Theroux’s great mission had always been to transport us beyond that reading chair, to challenge himself—and thus, to challenge us.
—The Boston Globe
Paul Theroux is described by writer and friend Jonathan Raban as “utterly American, possessing all of those democratic, Yankee, can-do qualities.” These traits have served him well on worldwide explorations for over fifty years, pen in hand, always with an eye for the odd, compelling detail. Throughout his long career, these qualities have fueled a prodigious output of nearly fifty books—travel writing, short story collections, novels, and more—since he published his first, the novel Waldo, in 1967.
Readers depend on Theroux’s uncompromising, sometimes brazen reportage; audiences remember him for his acerbic asides and the tremendous breadth of literature he brings to bear. Theroux is an avid reader and an impassioned scholar. His enormous enthusiasm for new discoveries and abiding affection for his readers are abundantly evident in person. “It’s like a friendship [with the reader],” Theroux says; “a bond develops if you write a lot of books.”
An armchair trip with Theroux is sometimes dark, but always a delight.
Theroux has been recognized with the Royal Patron’s Medal from the Royal Geographical Society, the American Academy of Arts and Letters Award for Literature, and the Whitbread Prize. He also won the James Tait Black Award for The Mosquito Coast and has been twice nominated for the American Book Award. Several of his novels, notably The Mosquito Coast, have been made into films, and his story collection London Embassy was adapted for a British miniseries. His most recent novel, Mother Land, a “detailed, intricate, and dark” (Library Journal) story about the imposing matriarch of a large Cape Cod family, was published in 2017.
Theroux novels are neither apologia nor accusation; wit is his rare medium, and that lays bare both. He is a large, lively, outrageous talent.
Many of Theroux’s novels are set in exotic locations both real and imagined. They are inspired by his own prolific travels, which he chronicles in his highly distinguished body of nonfiction. With his landmark works The Great Railway Bazaar: By Train Through Asia and The Old Patagonian Express, Theroux established himself as America’s foremost travel writer. In his many subsequent books, including Riding the Iron Rooster, Dark Star Safari, and The Last Train to Zona Verde: My Ultimate African Safari, Theroux has continued to hone that reputation. In Last Train to Zona Verde, Theroux wrote that he would no longer be writing from the farthest corners of the world, and so for his tenth travel book, he trained his eye stateside for the first time. Deep South: Four Seasons on Back Roads is at once “a vivid contemporary portrait of rural life” and “a deeply affecting personal account” (The Atlanta Journal-Constitution).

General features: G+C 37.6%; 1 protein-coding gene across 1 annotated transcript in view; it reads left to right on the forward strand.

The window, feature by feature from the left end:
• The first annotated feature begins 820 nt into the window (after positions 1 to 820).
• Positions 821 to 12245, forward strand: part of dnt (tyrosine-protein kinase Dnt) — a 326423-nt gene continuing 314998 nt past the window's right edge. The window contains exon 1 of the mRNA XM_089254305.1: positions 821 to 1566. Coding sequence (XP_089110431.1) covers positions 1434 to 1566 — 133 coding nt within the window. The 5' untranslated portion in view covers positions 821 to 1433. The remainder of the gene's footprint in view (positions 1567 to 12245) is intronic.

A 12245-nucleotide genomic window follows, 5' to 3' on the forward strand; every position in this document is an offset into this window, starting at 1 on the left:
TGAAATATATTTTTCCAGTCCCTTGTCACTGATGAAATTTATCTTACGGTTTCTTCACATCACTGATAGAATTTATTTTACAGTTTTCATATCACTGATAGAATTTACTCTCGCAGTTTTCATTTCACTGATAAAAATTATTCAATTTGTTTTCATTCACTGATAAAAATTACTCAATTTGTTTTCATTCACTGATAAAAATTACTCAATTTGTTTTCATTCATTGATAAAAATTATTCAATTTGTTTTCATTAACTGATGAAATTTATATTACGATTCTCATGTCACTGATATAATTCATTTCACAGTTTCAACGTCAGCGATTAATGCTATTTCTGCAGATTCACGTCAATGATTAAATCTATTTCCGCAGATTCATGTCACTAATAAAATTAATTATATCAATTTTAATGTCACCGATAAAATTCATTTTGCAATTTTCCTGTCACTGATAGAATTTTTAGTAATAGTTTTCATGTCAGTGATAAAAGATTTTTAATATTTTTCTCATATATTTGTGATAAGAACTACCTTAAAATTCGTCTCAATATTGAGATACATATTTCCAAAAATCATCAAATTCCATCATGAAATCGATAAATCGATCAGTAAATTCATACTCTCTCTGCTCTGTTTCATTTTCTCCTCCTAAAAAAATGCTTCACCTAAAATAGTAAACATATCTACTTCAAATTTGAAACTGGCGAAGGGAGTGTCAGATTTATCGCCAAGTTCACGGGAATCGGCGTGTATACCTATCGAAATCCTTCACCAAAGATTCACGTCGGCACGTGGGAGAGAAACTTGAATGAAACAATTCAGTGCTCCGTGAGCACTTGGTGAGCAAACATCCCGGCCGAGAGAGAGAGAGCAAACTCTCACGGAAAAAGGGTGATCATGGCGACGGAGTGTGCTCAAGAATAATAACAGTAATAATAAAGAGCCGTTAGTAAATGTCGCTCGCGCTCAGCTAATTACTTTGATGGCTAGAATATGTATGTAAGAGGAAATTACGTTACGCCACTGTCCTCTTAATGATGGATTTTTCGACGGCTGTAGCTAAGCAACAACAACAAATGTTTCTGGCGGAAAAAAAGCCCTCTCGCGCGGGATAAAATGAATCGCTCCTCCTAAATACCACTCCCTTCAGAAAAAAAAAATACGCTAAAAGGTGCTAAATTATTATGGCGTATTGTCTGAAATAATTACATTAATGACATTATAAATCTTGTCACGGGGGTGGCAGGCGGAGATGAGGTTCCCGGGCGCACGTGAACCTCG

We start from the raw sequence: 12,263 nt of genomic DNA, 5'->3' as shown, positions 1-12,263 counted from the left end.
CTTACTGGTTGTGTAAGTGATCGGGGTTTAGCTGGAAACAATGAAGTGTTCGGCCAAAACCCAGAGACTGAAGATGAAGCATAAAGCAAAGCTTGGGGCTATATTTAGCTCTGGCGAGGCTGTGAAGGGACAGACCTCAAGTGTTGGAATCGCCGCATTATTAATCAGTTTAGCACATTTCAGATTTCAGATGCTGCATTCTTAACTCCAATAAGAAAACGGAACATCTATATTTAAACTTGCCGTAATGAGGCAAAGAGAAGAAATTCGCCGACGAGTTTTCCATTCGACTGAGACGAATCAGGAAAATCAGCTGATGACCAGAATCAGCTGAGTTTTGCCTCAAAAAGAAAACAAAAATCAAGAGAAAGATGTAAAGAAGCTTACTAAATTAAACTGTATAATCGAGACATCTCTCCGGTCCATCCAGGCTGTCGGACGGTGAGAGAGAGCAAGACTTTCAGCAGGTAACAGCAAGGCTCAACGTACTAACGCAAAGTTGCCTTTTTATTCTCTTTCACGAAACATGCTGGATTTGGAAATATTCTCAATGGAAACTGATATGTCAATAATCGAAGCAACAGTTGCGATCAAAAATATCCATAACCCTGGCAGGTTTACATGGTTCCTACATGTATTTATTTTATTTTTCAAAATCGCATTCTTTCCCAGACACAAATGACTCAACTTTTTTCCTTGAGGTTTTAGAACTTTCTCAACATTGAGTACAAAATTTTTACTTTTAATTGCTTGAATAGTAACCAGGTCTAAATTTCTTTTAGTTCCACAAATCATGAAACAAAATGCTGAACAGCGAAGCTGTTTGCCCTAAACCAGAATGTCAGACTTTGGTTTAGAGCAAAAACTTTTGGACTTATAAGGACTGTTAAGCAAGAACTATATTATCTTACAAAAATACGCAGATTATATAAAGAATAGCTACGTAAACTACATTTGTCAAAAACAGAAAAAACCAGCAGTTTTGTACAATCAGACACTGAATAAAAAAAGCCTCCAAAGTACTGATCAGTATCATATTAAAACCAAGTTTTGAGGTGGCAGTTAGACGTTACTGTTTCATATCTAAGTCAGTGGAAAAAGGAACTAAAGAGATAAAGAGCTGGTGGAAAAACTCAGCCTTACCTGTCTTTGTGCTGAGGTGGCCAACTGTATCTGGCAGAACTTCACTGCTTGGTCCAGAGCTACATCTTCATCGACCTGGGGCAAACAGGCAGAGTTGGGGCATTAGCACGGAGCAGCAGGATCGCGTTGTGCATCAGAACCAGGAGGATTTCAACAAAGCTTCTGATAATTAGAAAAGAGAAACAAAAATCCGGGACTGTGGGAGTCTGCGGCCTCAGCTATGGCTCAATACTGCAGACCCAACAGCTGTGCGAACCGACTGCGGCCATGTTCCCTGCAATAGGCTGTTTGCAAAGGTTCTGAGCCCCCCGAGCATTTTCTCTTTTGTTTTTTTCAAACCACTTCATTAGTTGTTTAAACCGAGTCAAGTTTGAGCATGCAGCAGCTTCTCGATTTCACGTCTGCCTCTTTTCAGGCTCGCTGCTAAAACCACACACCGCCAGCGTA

Theroux’s latest essay collection is Figures in a Landscape: People and Places, which Publishers Weekly called “a magisterial grouping of intimate remembrances, globe-trotting adventures, and incisive literary critiques” and Kirkus termed “a well-curated meditation on some of the places, people, and moments he has experienced in a lifetime of rambles.”
Theroux is currently at work on a book about the cultures on both sides of the US-Mexico border. In addition to his books, he has written widely for Time, The Atlantic, The New Yorker, Talk, GQ, Smithsonian, and Esquire.
Born in Massachusetts in 1941, Theroux began his travels in earnest after graduating from the University of Massachusetts in 1963. He has lived, taught, and written around the world, including in Urbino, Italy; Makerere University in Kampala, Uganda; the University of Singapore; the United Kingdom; and Malawi, where he served with the Peace Corps. He lives in Maine and Hawaii.